Video Assistant Referee (VAR) causes controversy in the Premier League every week but how are decisions made and are they right?
After each weekend we take a look at the most notable incidents and examine the process both in terms of VAR protocol and the Laws of the Game.
– VAR’s wildest moments: Alisson’s two red cards in one game
– How VAR has impacted every Premier League club
– VAR in the Premier League: Ultimate Guide
Possible disallowed goal: Trossard handball
What happened: Brighton & Hove Albion were already 3-0 up when Manchester United’s Diogo Dalot tried to clear the ball off the line but was only able to kick it into Leandro Trossard, who rebounded into the goal.
VAR decision: No handball, goal stands.
VAR Review: There is no doubt that the declassification hit Trossard hard on the chest. The question was whether the ball would then graze his arm before going into the goal.
The VAR, Chris Kavanagh, watched replays of the goal from different angles but there was no definitive proof the ball had hit Trossard’s arm. If this was the case then the goal must be disallowed as you cannot score with your arm/hand even if the contact was accidental.
In these situations, the VAR looks for a replay that shows beyond a reasonable doubt that the ball hit the arm and the decision on the field was wrong. There was no angle showing any hint of handball so the VAR was right to allow the goal.
It was the perfect comparison in Sunday’s game when Norwich City’s Sam Byram thought he had scored against West Ham United.
However, Byram tapped the ball with his arm before scoring. Unlike Trossard, this was clear from three different camera angles, leaving VAR, Graham Scott, with a simple task of telling the referee not to award the goal.
VAR Overturn: Red card for Ayling
What happened: Arsenal were already 2-0 up when Luke Ayling tried to attack Gabriel Martinelli at the corner flag. The Leeds United player went in with both feet off the ground but referee Chris Kavanagh was only shown a yellow card.
VAR decision: The VAR, John Brooks, advised the referee to upgrade the yellow card to a red.
VAR Review: The only real surprise is that it took so long for the VAR to recommend the red card and even then it took the referee a longer look at the monitor before changing his decision to a red card.
Ayling had both feet off the ground and led into the challenge with studs visible. It was a worse tackle than Granit Xhaka’s against Manchester City earlier in the season, although that red card was shown by the referee rather than after a VAR check.
The only thing that could have saved Ayling was that the challenge wasn’t high, so Kavanagh just cautioned him at first. But the nature of the challenge, getting both feet off the ground, was a clear case of serious foul play endangering an opponent’s safety.
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Possible red card: Fabinho via Son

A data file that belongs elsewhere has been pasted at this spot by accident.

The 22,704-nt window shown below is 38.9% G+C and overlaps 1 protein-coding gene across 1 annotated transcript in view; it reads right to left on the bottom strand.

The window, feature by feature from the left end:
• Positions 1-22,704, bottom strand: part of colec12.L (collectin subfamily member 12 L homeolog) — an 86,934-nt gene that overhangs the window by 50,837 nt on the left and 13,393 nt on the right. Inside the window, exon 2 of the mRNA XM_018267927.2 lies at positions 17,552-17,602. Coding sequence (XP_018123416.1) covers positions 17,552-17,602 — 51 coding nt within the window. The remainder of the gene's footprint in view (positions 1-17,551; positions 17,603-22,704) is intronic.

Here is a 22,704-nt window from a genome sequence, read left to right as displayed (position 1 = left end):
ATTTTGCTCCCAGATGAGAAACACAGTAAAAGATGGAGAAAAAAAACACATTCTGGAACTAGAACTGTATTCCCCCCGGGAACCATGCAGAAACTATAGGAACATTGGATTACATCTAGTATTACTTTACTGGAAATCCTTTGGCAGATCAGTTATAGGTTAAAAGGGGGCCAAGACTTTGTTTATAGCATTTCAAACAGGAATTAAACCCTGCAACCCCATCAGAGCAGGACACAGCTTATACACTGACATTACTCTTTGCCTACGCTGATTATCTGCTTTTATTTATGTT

What happened: In the 80th minute of the game, Fabinho challenged Son Heung-Min heavily and caught Spurs trying to capture the ball with his elbow forward. Fabinho was shown a yellow card.
VAR decision: No red card, a warning was deemed sufficient.
VAR Review: The incident was quickly looked at by VAR Darren England but he ruled that a yellow card was a reasonable decision by the referee.
This is the key difference between the Ayling and Fabinho incidents. One of the most important considerations of the VAR is whether the card shown by the referee is a wrong decision within the meaning of the Laws of the Game. Caution is certainly required in the Fabinho case; With Ayling, the nature of the tackle made it difficult to argue against a red card.
Perhaps the bigger problem was that referee Michael Oliver directed the game with a degree of forbearance. It meant Fabinho avoided a series of fouls that could have earned him a booking on another day – so when he committed that foul on Son it could have been a second yellow card and a sending off.
However, that doesn’t change how a VAR rates a challenge when a player isn’t already on a map.
There’s no doubt Fabinho deserved a caution, but there was no throwing action with his arm to generate power or an element of brutality. The 28-year-old also lacked a clenched fist, which the referee could use to tell if there was intent to use force.
VAR Overturn: Loftus-Cheek’s goal is disallowed for offside
What happened: The result was goalless as Ruben Loftus-Cheek thought he had struck from close range.
VAR decision: Jarred Gillett correctly disallowed the goal for offside after a very lengthy VAR review.
VAR Review: The problem wasn’t the final decision, but the time it took to make it and the process Gillett went through. The first possible offside against Antonio Rüdiger was checked for a long time after the post shot.
Then the VAR had to determine if Romelu Lukaku or Leander Dendoncker touched the ball before running to Loftus-Cheek to score. If played by Lukaku, it was a clear offside. If Dendoncker, then the Chelsea goalscorer was not allowed to be sidelined.
Had Gillett initially focused on the offside against Loftus-Cheek, the recap would have gone much faster as there was no doubt that he was offside. It only had to be confirmed that the ball had been touched by a teammate.
VAR overthrow: Penalty for Chelsea
What happened: The goal remained goalless in the 52nd minute when Romelu Lukaku went down under a tackle from Romain Saiss. Referee Peter Bankes gave a goal kick when the ball went wide shortly afterwards.
VAR decision: Gillett reviewed the challenge and advised the referee it should be a penalty.
VAR Review: Saiss’ foul wasn’t clear at first, but the replay showed the defender catching Lukaku high on the leg. It was the right decision to miss the penalty, scored by Lukaku himself.
Information provided by the Premier League and PGMOL has been used in this story.